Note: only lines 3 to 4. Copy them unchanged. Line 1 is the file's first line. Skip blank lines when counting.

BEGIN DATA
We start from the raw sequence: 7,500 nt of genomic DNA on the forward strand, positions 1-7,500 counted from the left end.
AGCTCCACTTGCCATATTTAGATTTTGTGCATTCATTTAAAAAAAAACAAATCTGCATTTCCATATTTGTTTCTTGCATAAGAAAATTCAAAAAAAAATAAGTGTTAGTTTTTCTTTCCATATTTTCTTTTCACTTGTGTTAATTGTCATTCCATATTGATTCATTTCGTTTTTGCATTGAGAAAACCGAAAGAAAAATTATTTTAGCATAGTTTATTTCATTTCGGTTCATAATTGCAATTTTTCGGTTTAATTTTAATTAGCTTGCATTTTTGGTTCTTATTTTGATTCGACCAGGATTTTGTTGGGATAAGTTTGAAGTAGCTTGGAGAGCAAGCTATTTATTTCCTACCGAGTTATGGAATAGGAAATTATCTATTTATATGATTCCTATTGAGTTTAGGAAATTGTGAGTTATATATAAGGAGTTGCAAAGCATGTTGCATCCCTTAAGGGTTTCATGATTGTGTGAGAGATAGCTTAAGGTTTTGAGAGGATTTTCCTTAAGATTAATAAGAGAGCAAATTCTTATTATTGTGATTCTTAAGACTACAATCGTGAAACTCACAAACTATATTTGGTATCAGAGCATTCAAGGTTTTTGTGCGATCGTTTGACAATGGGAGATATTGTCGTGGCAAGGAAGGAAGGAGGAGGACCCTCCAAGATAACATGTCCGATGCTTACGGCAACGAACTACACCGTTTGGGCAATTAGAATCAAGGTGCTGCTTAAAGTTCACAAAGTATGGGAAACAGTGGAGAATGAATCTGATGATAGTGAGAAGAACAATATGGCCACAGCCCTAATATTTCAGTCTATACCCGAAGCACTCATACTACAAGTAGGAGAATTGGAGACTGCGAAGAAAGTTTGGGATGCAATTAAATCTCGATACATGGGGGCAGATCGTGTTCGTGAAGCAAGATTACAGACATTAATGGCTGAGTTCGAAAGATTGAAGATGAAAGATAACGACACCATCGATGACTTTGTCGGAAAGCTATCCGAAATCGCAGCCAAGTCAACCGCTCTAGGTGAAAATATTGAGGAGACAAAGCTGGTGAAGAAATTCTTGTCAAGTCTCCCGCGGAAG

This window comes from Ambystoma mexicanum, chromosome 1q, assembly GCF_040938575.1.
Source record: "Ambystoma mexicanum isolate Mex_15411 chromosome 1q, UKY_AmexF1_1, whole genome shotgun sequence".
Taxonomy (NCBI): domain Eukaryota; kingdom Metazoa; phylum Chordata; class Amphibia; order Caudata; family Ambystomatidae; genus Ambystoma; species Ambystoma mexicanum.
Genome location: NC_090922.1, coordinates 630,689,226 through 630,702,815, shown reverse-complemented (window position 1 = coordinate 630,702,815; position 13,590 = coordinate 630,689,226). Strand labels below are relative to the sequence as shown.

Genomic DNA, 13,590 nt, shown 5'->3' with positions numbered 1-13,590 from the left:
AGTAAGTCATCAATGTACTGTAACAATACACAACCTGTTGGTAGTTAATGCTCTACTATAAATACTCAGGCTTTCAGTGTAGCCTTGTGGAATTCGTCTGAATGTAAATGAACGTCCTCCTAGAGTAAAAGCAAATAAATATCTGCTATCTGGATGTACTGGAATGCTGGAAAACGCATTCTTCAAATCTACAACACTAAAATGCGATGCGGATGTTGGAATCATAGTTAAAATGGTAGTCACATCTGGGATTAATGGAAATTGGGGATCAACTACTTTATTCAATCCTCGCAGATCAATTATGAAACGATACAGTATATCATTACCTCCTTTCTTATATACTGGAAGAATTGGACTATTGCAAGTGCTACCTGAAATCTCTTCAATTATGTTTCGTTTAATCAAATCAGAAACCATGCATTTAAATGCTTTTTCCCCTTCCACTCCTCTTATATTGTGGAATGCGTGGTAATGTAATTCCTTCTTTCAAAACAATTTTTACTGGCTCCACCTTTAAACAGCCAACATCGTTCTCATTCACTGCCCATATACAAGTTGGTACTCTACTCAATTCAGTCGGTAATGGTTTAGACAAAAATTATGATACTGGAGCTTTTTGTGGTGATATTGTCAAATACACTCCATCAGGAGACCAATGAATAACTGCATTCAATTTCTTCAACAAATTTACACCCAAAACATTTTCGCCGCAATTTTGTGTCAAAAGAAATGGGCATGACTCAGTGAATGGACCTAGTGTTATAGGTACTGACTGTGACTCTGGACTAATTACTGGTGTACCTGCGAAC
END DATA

This window comes from Ambystoma mexicanum, chromosome 1q, assembly GCF_040938575.1.
Source record: "Ambystoma mexicanum isolate Mex_15411 chromosome 1q, UKY_AmexF1_1, whole genome shotgun sequence".